When you’re building a dapp for continuous salaries, writing accurate time-dependent tests is a necessity. I recently learned how to do it the hard way, bashing my head against the wall, so I wrote this article to spare you the hassle.
I will further assume that:
- Your testing framework is Truffle, Ganache + Mocha.
- You want to your tests to be as accurate as possible (<5 seconds error margin).
Manipulating time in tests written for Ethereum smart contracts comes with some gotchas.
Gotcha #1: RPC
While it is totally possible to jump forwards and backwards in time in Ganache, there are multiple ways to achieve this. However, to get accurate results, you should use the
evm_mine RPC method in the following way:
- Without the
NUMBER_OF_SECONDSparameter, the RPC call increases only the block height but doesn’t jump in time.
- The “id” parameter is optional but good to have. It doesn’t really matter what value you put in there while testing.
There is also
evm_increaseTime, which increases the “internal clock” of Ganache so that whenever the next block is mined it has a timestamp offset. This adds overhead though:
That’s right, you’d have to make two RPC calls, compared to only one with the first approach.
Gotcha #2: Run Time
This is obvious, right? When writing time-dependent tests for Ethereum smart contracts, things get delicate.
Consider the following:
- The time it takes for the test case to run
- The amount of seconds you want to jump in the future
- The unix timestamp for the moment when you submit
yarn run testin your console
Contingent on these variables, your test block may get caught in between the passage of one or more seconds, hence your assertions may break.
What this does is that it calls the Sablier contract to withdraw a previously deposited wad of money. The rules that dictate how much the caller can withdraw are specified in ERC-1620.
I expected the test to pass consistently, but I was wrong. So wrong. It started to break ~1 in 8 times and the thing I feared most happened, that is, non-deterministic variance.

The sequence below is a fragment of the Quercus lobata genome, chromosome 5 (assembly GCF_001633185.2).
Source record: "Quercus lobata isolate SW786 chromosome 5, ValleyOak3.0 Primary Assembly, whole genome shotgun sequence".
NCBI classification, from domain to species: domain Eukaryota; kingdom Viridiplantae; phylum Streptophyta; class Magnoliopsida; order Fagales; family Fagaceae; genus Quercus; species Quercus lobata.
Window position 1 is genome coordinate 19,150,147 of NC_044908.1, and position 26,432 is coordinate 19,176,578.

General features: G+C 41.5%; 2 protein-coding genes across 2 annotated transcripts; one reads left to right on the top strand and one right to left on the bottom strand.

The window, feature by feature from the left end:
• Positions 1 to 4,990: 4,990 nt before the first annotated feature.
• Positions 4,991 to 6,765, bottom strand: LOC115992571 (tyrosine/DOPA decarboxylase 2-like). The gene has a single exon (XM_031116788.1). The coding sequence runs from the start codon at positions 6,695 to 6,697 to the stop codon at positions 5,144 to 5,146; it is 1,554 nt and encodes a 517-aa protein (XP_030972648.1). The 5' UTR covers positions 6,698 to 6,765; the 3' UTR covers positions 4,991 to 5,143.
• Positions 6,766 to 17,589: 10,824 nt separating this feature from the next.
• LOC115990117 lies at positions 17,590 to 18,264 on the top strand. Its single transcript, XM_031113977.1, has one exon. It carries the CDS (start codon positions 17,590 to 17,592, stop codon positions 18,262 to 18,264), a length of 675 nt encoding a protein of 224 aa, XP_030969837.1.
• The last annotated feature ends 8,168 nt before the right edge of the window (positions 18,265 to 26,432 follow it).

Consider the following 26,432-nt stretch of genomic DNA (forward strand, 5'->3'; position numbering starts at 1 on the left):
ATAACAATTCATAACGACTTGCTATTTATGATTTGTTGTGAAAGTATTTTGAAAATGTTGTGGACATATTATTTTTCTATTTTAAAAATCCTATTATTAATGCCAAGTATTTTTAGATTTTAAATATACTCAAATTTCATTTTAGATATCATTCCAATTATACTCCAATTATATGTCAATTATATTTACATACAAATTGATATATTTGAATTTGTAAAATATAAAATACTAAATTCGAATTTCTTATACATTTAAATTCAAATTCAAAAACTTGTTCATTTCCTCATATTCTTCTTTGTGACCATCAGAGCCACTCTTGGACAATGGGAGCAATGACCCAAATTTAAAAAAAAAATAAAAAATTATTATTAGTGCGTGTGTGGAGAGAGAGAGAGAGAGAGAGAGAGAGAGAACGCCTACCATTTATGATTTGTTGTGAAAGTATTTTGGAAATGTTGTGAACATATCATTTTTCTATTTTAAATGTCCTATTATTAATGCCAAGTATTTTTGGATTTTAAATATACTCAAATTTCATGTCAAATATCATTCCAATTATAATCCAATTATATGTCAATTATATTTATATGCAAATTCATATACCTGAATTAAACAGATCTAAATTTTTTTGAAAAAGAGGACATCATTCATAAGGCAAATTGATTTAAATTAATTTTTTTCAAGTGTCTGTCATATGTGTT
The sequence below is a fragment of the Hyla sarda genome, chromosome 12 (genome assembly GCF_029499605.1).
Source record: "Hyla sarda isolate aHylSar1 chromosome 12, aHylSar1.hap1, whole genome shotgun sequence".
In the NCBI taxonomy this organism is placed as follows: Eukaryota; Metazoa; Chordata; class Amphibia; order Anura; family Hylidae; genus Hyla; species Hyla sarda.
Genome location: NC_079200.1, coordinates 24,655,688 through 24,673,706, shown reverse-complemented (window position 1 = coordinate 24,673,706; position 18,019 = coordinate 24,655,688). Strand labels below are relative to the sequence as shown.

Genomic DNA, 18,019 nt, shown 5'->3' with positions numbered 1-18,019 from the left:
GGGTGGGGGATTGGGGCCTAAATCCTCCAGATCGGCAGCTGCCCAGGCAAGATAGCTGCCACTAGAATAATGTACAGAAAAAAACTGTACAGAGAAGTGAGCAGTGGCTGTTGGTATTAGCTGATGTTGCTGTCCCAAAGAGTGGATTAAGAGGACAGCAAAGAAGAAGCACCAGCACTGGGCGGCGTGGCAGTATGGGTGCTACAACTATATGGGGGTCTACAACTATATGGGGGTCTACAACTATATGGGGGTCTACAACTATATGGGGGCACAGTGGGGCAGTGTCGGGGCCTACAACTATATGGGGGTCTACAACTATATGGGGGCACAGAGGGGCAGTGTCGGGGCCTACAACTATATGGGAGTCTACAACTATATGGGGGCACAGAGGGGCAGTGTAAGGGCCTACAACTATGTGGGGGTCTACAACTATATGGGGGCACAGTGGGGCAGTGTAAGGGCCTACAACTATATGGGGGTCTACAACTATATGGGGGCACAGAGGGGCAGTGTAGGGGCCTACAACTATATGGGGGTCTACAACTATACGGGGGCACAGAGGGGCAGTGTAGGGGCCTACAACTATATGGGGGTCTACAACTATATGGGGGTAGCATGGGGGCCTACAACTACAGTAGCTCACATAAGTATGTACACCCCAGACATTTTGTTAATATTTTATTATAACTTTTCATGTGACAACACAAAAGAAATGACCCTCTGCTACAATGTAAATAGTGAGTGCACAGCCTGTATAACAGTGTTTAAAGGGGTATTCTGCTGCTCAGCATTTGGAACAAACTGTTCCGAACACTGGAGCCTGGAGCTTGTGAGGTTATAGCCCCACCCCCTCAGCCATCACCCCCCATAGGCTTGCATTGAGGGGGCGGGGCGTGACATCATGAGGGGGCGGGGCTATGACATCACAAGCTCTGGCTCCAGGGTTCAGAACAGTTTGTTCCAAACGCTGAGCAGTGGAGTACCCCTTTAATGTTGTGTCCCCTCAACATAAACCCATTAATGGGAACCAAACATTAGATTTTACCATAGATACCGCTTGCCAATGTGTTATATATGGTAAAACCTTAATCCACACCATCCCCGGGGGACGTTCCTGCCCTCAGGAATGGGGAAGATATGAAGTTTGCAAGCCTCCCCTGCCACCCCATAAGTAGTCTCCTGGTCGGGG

I logged the unix timestamp in mocha’s
before block and I measured how long it takes for the test to run using node’s performance timing api:
If you add 115 to 1565455128964, you end up with a number that ends with 9079, thus the number of seconds increases from 8 to 9. This is what broke the assertion, because I was expecting a balance of x, when I was actually getting x + 1 (more seconds passed = more money).
While it’s impossible to write a program P1 that can compute how long it takes for another program P2 to finish (see Turing’s Halting Problem), we could safely assume that no more than 1 second should pass between your
it blocks. This is assuming the back and forth communication between your node instance and ganache is almost instantaneous, even when running coverage.
Here’s the fix:
ONE_UNIT is one monetary unit allocated per second, as per the Sablier model. It is imperfect, but way better than using a “greater than” or “less than” equality check.
Finally, as the OpenZeppelin team argues here, you might not need this level of precision. If your dapp doesn’t involve timestamps or block numbers directly, tolerating larger chronological offsets is perfectly fine. Nonetheless, it’s good to be aware of run time.
Gotcha #3: BeforeEach and AfterEach
Your mileage may vary, but you may want to jump forwards in “beforeEach” and jump backwards in “afterEach”. This is because your contract might have some variables defined in the scope of the “describe” block and you want to run a sequential set of “it” blocks that all assume the same state. Not reverting back in “afterEach” would only increase the timestamp forever.
As you can see in the snippet above, we have three tests in which we assume the amount withdrawn is 5. In the context of Sablier, advancing in time 15 seconds would yield a withdrawable amount of 15, thus we have to go back to the original state in the “afterEach” block.
Gotcha #4: Snapshots
While truffle provides its own clean-room environment, it’s not a bad idea to implement your own snapshotting mechanism. That is, going back to the original state after all tests are done. It may be helpful in CI or other external environments.
Define those functions in your codebase and then insert this in one of your root test files:
Voilà, now your blockchain will revert to its original timestamp after all magical time jumpings.
Some of the bits and pieces used throughout this article are inspired or taken from other writings, such as Ethan Wessel’s amazing Standing the Time of Test with Truffle. ̶T̶h̶e̶ ̶o̶n̶l̶y̶ ̶c̶a̶v̶e̶a̶t̶ ̶w̶i̶t̶h̶ ̶t̶h̶a̶t̶ ̶a̶r̶t̶i̶c̶l̶e̶ ̶i̶s̶ ̶t̶h̶e̶ ̶u̶s̶a̶g̶e̶ ̶o̶f̶ ̶b̶o̶t̶h̶ ̶e̶v̶m̶_̶m̶i̶n̶e̶ ̶a̶n̶d̶ ̶e̶v̶m̶_̶i̶n̶c̶r̶e̶a̶s̶e̶T̶i̶m̶e̶,̶ ̶a̶n̶d̶ ̶w̶e̶ ̶e̶x̶p̶l̶a̶i̶n̶e̶d̶ ̶a̶b̶o̶v̶e̶ ̶w̶h̶y̶ ̶t̶h̶i̶s̶ ̶i̶s̶ ̶n̶o̶t̶ ̶i̶d̶e̶a̶l̶.̶
Also, here’s a very good StackExchange thread on the inherent security of
block.timestamp and some GitHub threads that shed some light on the history of deterministic time jumping in Ganache (1 and 2).